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May 7, 2021


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All the New York water news as it happens!

TOP STORY

The Interview...


BREAKING NEWS

Following major flooding events, construction to begin on state-led project in Cape Vincent Full article

Governor Cuomo Announces Groundbreaking of Resiliency Project in Jefferson County Full article

Spring river flood potential slightly above average for portions of NYS Full article

$15 Million in Grants for Homeowners to Replace Aging Septic Systems Full article





INVESTIGATIVE



CONNECTING WITH WATER

Two men looking to change the narrative around water to what nature intended. ➤



IN FOCUS

New York's Aging Infrastucture

The conservative cost estimate of repairing, replacing, and updating New York's drinking water infrastructure is $38.7 billion over the next 20 years. In 1996, the Drinking Water State Revolving Fund (DWSRF) was created by the federal and New York State governments to provide low interest loans and grants for water system improvement projects.

In New York State there are approximately 10,147 regulated water systems (3,312 community water systems, 6,080 non-community transient water systems, and 755 non-transient non-community water systems), serving a population of approximately 18.2 million people. These figures do not include the significant number of private residential wells being utilized throughout the state.

Many of the systems mentioned above, including New York City, are nearing or have already exceeded 100 years of age and still utilize some of their original drinking water infrastructure. Various water system components have life cycles which can range from 20 years (pumps, filter media, etc.) to 50 years (storage tanks, treatment plants) to over 100 years (transmission and distribution mains). Climate related factors including snow load, ice formation and freeze/thaw cycles can significantly shorten the useful life of certain water system components.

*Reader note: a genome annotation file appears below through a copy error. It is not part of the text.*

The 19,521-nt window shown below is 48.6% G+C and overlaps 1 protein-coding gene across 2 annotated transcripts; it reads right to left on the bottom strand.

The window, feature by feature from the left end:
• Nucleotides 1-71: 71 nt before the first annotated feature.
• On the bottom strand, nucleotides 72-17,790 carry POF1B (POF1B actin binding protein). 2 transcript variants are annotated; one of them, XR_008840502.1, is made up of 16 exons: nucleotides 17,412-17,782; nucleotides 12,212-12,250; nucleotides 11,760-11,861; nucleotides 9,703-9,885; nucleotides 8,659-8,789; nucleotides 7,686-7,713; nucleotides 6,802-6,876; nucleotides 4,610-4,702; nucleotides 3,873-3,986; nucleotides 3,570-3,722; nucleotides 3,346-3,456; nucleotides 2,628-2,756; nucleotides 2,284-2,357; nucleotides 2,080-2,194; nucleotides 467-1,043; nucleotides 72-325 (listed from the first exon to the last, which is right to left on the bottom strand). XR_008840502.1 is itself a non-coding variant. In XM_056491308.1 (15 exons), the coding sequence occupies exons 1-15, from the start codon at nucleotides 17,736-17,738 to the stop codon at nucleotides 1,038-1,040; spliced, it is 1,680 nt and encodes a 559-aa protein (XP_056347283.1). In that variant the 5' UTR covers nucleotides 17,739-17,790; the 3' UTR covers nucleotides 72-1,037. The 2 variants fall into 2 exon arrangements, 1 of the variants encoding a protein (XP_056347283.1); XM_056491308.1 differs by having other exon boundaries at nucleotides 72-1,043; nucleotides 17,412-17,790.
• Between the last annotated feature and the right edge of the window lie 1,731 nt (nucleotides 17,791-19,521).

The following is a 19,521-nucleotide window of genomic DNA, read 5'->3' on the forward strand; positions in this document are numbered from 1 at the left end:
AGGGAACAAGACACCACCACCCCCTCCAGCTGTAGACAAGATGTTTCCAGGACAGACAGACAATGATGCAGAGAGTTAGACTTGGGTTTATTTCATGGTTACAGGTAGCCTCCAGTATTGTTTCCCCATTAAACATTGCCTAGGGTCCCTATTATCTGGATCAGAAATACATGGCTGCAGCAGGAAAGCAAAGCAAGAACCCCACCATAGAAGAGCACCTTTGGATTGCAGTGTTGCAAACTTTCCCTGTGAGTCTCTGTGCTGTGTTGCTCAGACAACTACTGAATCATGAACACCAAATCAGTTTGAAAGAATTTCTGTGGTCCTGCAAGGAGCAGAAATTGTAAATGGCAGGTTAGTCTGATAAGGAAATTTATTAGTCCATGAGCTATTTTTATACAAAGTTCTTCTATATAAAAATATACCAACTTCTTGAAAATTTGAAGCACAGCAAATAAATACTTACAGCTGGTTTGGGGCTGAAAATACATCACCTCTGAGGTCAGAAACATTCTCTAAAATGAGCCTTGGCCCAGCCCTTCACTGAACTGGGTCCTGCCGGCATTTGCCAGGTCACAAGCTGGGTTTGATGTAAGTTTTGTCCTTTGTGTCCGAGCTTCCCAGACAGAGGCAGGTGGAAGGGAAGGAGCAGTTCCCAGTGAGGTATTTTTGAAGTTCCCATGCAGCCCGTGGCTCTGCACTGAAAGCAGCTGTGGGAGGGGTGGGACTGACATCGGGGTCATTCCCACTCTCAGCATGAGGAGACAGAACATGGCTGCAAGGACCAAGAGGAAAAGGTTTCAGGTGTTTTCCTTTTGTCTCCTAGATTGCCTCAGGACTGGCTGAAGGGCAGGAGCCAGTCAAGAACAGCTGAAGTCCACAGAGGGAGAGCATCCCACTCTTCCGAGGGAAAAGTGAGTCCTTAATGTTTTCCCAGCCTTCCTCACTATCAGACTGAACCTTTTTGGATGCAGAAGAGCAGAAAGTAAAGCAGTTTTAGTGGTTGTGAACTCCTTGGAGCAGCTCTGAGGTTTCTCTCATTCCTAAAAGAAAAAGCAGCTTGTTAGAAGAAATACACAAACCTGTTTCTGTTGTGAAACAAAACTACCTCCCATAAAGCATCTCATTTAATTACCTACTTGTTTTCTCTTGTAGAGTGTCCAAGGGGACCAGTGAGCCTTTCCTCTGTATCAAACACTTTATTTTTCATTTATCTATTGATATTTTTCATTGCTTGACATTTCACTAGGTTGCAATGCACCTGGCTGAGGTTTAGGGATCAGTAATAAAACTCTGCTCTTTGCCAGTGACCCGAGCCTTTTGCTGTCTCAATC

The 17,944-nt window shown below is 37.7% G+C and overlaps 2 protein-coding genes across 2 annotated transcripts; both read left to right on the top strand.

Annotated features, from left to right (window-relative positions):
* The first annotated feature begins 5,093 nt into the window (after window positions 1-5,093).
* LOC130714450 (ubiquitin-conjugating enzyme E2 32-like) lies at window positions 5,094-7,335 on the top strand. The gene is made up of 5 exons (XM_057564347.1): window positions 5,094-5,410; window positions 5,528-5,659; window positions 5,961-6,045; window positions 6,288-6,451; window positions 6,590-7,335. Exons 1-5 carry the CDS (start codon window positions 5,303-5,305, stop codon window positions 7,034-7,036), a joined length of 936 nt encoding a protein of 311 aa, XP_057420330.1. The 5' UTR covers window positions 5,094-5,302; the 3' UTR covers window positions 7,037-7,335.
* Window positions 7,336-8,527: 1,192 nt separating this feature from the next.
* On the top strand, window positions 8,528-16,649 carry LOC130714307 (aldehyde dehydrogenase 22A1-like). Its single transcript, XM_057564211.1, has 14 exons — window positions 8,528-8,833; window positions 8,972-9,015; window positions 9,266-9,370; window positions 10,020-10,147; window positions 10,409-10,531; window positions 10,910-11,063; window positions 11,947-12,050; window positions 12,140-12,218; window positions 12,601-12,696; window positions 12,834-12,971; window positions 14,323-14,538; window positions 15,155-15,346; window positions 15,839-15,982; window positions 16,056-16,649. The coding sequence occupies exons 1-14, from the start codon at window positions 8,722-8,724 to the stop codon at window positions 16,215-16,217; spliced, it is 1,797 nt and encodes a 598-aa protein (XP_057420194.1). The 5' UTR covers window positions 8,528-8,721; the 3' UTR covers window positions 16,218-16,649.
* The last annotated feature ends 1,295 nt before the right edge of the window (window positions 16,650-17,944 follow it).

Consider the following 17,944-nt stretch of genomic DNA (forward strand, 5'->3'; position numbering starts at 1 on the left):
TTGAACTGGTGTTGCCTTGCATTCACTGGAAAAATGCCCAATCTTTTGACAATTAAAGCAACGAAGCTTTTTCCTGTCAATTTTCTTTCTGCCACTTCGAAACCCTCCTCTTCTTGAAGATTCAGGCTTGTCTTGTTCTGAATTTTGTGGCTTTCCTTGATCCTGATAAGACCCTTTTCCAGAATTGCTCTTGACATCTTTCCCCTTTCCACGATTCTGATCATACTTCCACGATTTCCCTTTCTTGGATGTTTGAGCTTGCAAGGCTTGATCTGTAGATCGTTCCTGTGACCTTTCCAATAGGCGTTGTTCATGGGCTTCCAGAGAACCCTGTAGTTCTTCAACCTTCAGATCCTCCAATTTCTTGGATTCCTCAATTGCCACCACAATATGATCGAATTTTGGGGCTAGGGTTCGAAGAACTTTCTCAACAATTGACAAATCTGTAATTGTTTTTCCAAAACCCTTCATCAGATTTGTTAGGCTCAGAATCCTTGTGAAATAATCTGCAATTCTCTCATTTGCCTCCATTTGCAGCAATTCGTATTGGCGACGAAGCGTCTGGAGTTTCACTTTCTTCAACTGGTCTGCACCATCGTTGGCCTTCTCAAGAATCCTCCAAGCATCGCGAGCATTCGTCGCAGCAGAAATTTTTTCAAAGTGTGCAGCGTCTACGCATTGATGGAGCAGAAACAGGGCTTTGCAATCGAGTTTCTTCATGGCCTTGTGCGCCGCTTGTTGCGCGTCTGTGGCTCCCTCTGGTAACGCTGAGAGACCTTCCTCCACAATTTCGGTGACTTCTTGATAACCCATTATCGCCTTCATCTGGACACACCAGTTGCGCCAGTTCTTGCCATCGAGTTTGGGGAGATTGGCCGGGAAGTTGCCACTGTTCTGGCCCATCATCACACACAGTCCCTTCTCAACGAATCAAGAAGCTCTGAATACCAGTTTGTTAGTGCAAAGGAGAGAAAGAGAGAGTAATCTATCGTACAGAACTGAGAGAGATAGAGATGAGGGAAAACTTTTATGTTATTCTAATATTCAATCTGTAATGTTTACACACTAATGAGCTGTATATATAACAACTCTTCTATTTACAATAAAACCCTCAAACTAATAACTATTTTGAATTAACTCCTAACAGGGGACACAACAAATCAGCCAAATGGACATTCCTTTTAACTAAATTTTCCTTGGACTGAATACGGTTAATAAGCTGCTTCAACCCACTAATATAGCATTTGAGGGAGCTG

New York State is home to some of the oldest continuously settled communities in North America, and some of the water infrastructure is nearly as old. Many of New York’s water system assets are near or past their suggested useful lives. Water mains that carry water throughout the system, transmission lines to specific users, and the pump tanks and treatment facilities are susceptible to deterioration, leading to long-term – sometimes substantial – water loss from leaks, but more commonly evidenced by water main breaks.

New York State is home to some of the oldest continuously settled communities in North America, and some of the water infrastructure is nearly as old. Many of New York’s water system assets are near or past their suggested useful lives. Water mains that carry water throughout the system, transmission lines to specific users, and the pump tanks and treatment facilities are susceptible to deterioration, leading to long-term – sometimes substantial – water loss from leaks, but more commonly evidenced by water main breaks.

The City of New York’s water system is the prime example. It has components that date from the mid-nineteenth century and has become very large and complex. It supplies about one billion gallons of water per day to nine million customers through a system of dams, reservoirs, aqueducts, water tunnels and approximately 6,700 miles of water mains.







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